“4. The relationship between the Central Government and the BJE shall be associative characterized by shared authority and responsibility with a structure of governance based on executive, legislative, judicial and administrative institutions with defined powers and functions in a Comprehensive Compact. A period of transition shall be established in a Comprehensive Compact specifying the relationship between the Central Government and the BJE.” (italics and bold face mine)
“5. In the context of implementing prior and incremental agreements between the GRP and MILF, it is the joint understanding of the Parties that the term ‘entrenchment’ means, for the purposes of giving effect to this transitory provision, the creation of a process of institution building to exercise shared authority over territory and defined functions of associative character.” (italics and bold face mine)
Shared authority and responsibility connote “shared sovereignty.” If sovereignty is to be shared by the Central Government and the BJE, then they are necessarily not independent and separate from each other. The MOA-AD speaks of a transition, presumably to what would be the final political status of the BJE, but what this might be is still subject to negotiations of the Comprehensive Compact. Ordinarily, there are three general options for self-determination, or more precisely for a Non-Self Governing Territory to reach a full measure of self-government, indicated in UN General Assembly Resolution 1541 (XV) of 1960 (admittedly quite dated):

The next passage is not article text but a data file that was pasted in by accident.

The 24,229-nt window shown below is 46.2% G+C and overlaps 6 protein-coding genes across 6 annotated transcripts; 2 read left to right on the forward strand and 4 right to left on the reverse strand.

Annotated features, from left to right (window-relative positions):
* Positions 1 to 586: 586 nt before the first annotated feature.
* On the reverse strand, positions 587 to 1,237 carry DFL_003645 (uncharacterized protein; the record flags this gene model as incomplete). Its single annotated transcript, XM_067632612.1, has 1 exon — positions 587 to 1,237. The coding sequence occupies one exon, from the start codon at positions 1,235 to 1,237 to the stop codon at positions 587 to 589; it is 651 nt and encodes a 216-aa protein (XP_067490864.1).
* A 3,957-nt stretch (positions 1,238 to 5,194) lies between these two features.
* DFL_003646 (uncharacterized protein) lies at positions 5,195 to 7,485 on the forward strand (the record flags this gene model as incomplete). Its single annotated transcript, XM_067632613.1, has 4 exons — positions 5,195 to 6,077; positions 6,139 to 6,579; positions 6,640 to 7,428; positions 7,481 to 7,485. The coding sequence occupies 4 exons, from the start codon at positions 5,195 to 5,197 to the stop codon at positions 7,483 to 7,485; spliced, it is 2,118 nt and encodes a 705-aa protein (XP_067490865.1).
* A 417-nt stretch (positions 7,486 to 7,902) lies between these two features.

1. Emergence as a sovereign independent State;
2. Free association with an independent State; or
3. Integration with an independent State.
In the MOA-AD at least, the choice for the BJE appears to be the “free association” option, not the “sovereign independent State” option. The “integration” option is basically what the Bangsamoro people have had under the Republic of the Philippines. Note how the autonomy (which is not only in the form of the ARMM) and federalism options are not mentioned here, which doesn’t mean these are not viable options. Both the GRP and MILF are well aware, in particular, of the federalism option but the concept they preferred to use for the BJE, at least for the period of transition, was an “associative relationship.” Apart from “shared authority and functions,” the specifics of this relationship have yet to be determined in the Comprehensive Compact.